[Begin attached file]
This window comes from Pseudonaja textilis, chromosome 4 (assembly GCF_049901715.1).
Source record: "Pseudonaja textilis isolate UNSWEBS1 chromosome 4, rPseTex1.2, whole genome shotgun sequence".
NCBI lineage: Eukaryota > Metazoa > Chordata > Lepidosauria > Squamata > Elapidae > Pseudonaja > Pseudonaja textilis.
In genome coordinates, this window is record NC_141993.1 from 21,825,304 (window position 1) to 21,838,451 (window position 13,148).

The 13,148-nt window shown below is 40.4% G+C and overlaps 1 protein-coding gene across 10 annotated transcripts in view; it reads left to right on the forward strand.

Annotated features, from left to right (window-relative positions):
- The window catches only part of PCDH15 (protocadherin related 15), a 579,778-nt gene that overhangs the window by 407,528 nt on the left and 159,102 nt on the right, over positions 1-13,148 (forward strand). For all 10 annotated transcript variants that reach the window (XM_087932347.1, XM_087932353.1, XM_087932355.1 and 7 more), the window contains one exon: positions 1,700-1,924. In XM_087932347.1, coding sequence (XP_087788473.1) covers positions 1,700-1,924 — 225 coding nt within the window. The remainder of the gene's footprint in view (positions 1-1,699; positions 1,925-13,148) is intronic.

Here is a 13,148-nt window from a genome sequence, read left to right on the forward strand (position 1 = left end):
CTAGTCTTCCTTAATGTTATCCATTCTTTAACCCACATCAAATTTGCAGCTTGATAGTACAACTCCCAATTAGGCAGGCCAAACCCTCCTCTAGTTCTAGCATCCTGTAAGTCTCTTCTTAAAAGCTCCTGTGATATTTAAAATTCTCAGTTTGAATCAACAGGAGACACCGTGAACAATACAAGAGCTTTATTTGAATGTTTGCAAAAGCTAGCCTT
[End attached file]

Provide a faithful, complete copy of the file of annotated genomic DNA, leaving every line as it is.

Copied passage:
This window comes from Pseudonaja textilis, chromosome 4 (assembly GCF_049901715.1).
Source record: "Pseudonaja textilis isolate UNSWEBS1 chromosome 4, rPseTex1.2, whole genome shotgun sequence".
NCBI lineage: Eukaryota > Metazoa > Chordata > Lepidosauria > Squamata > Elapidae > Pseudonaja > Pseudonaja textilis.
In genome coordinates, this window is record NC_141993.1 from 21,825,304 (window position 1) to 21,838,451 (window position 13,148).

The 13,148-nt window shown below is 40.4% G+C and overlaps 1 protein-coding gene across 10 annotated transcripts in view; it reads left to right on the forward strand.

Annotated features, from left to right (window-relative positions):
- The window catches only part of PCDH15 (protocadherin related 15), a 579,778-nt gene that overhangs the window by 407,528 nt on the left and 159,102 nt on the right, over positions 1-13,148 (forward strand). For all 10 annotated transcript variants that reach the window (XM_087932347.1, XM_087932353.1, XM_087932355.1 and 7 more), the window contains one exon: positions 1,700-1,924. In XM_087932347.1, coding sequence (XP_087788473.1) covers positions 1,700-1,924 — 225 coding nt within the window. The remainder of the gene's footprint in view (positions 1-1,699; positions 1,925-13,148) is intronic.

Here is a 13,148-nt window from a genome sequence, read left to right on the forward strand (position 1 = left end):
CTAGTCTTCCTTAATGTTATCCATTCTTTAACCCACATCAAATTTGCAGCTTGATAGTACAACTCCCAATTAGGCAGGCCAAACCCTCCTCTAGTTCTAGCATCCTGTAAGTCTCTTCTTAAAAGCTCCTGTGATATTTAAAATTCTCAGTTTGAATCAACAGGAGACACCGTGAACAATACAAGAGCTTTATTTGAATGTTTGCAAAAGCTAGCCTT